Wednesday, June 12, 2013

A Public Reading of an Unproduced Screenplay About the Death of Walt Disney

Soho Rep is making quite a name for itself on shows that have titles so long I forget what I am talking about half way through talking about them (lest we not forget We Are Proud to Present a Presentation About the Herero of Namibia, Formerly Known as Southwest Africa, From the German Sudwestafrika, Between the Years 1884-1915, which I did not get to see and am sad about). Even so, Lucas Hnath's new show, A Public Reading of an Unproduced Screenplay About the Death of Walt Disney, directed by Soho Rep artistic director Sarah Benson, is worth seeking out even if the ultimate product might be somewhat less epic than the title.

Ultimately it is an experimental and deconstructed black comedy about the dictatorship of Walt Disney, using the format of a public reading of an autobiographical screenplay where Disney plays himself. In this way we see his delusional celebration of his own character and legend. Undermining his public persona as the father of family entertainment, we are shown a vision of Disney's cruel and ego-maniacal behind-the-scenes personality. He manipulates and controls all aspects of the reading. From sound to lighting to the lines he expects others to say, everything is taken into account in his screenplay environment. But the drama lies in that we see him telling his own story and critically where the story and his control slip away from him.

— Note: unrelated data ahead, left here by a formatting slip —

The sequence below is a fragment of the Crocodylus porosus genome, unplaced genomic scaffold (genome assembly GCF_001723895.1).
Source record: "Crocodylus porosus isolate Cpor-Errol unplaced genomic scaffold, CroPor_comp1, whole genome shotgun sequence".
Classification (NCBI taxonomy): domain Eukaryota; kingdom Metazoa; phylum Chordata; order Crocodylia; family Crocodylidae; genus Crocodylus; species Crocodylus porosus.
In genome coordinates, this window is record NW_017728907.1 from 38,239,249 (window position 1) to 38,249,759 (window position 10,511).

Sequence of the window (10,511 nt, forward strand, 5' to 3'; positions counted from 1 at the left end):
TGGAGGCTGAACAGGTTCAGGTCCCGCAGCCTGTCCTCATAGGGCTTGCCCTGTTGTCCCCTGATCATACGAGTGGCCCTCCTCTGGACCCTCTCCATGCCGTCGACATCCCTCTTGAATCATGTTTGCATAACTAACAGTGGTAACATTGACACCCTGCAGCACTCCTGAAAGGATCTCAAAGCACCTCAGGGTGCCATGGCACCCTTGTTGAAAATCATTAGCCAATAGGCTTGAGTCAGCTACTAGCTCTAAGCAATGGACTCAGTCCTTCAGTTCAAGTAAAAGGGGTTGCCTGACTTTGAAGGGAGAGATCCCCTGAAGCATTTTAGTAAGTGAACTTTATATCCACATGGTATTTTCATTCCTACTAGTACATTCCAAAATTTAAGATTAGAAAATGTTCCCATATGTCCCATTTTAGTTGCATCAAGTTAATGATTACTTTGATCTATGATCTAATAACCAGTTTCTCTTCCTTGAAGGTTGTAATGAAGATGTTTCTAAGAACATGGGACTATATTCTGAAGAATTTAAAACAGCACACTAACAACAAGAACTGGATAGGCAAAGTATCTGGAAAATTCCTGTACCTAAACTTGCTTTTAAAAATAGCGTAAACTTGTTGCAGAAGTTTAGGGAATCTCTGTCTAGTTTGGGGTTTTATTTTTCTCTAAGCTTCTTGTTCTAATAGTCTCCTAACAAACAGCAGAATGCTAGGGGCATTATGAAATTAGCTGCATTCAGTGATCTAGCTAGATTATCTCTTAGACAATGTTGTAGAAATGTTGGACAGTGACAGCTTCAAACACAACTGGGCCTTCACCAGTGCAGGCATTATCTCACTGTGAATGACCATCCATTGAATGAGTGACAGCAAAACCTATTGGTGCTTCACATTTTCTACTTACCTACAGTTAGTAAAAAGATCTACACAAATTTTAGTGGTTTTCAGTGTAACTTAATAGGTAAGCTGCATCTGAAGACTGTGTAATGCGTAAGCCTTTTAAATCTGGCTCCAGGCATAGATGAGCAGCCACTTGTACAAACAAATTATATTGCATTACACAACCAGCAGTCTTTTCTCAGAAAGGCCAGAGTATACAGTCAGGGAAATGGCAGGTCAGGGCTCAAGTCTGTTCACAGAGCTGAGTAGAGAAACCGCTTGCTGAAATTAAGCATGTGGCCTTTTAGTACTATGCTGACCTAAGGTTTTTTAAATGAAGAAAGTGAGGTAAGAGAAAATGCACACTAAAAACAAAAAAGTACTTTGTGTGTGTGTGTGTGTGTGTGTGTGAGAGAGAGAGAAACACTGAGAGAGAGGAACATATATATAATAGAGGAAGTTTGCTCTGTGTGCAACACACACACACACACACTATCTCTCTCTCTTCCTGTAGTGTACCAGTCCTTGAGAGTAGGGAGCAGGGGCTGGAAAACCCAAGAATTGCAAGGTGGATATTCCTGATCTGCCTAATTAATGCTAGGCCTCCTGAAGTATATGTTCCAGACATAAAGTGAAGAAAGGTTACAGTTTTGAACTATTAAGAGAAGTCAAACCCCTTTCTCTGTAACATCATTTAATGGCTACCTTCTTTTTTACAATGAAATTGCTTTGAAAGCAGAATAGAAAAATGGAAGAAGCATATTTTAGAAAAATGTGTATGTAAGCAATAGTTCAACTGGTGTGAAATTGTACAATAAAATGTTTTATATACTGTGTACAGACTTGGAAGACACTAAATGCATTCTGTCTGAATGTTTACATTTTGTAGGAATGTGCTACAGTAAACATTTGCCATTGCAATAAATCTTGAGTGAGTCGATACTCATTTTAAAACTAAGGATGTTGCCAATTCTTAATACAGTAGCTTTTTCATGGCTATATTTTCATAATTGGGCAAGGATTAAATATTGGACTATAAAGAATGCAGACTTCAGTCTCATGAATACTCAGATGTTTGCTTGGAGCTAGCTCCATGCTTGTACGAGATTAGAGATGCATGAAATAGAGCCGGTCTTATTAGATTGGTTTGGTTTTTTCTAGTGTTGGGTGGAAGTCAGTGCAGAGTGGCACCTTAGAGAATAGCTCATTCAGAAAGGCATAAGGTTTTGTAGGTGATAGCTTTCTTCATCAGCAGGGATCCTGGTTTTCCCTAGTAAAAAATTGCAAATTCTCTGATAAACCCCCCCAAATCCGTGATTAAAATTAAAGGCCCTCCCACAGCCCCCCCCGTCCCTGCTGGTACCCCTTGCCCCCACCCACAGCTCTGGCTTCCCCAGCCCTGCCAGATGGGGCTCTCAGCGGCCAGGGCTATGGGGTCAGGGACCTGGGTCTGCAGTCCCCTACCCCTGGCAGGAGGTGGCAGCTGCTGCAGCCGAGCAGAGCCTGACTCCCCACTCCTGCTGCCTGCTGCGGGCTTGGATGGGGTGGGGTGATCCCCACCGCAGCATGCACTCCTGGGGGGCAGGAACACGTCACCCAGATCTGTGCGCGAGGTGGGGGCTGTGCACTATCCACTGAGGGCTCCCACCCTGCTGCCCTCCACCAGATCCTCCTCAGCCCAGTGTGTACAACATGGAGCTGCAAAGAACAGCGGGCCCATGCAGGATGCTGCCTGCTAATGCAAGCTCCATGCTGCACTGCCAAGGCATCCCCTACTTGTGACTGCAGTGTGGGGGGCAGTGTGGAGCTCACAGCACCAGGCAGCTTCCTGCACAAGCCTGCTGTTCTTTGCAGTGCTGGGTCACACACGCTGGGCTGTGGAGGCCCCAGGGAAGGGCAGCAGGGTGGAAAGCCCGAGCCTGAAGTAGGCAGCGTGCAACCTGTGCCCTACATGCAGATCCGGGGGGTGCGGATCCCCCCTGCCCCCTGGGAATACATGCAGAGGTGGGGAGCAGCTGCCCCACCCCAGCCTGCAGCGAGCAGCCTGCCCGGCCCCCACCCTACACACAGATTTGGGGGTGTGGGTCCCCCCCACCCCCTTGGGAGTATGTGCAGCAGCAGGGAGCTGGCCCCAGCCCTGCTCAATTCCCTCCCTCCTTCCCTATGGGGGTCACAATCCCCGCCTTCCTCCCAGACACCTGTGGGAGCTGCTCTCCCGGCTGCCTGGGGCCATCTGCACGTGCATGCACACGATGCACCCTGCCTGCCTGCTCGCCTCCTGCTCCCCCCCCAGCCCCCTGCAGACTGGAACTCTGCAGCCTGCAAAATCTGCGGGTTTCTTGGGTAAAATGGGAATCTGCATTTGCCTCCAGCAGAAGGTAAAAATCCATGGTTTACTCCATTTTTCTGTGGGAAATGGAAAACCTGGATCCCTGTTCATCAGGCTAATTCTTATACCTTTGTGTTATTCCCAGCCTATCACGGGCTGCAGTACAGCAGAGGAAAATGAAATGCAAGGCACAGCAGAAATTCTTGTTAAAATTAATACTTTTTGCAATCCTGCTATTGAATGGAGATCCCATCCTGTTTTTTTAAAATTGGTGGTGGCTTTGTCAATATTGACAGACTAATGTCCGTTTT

As he gets sicker and closer to death his synchronicity with others leaves him. Where we may have heard his brother finishing sentences for him at the beginning, later we see outright dissent and disagreement. Whether Walt can hear that discord is questionable. Disney's attempts to force his will upon others stops working. It's a creative and unusual storytelling approach but the core idea for me felt very thin—more a fascinating and inventive way to create a character portrait but not a fully formed play. The experimentation with language and format and Larry Pine's performance all make it well worth seeing. Thankfully at 75 minutes it doesn't overstay it's welcome.

Larry Pine as Walt Disney and Frank Wood as Roy Disney carry the material showing the evolution of the brothers' relationship from partners to adversaries. Pine's maniacal laughter and trenchant reading of Disney's fans (including Mussolini) make this material darkly comedic. But I felt other moments where comedy may have existed on the page it did not come out in performance or production. Enriching the production was the nice use of sleight of hand to add to Walt's slipping "absolute" control. Illusions were employed to surprise him or deny him the story he wishes to tell.

Amanda Quaid plays Disney's daughter and Brian Sgambati his son-in-law round out the solid cast.

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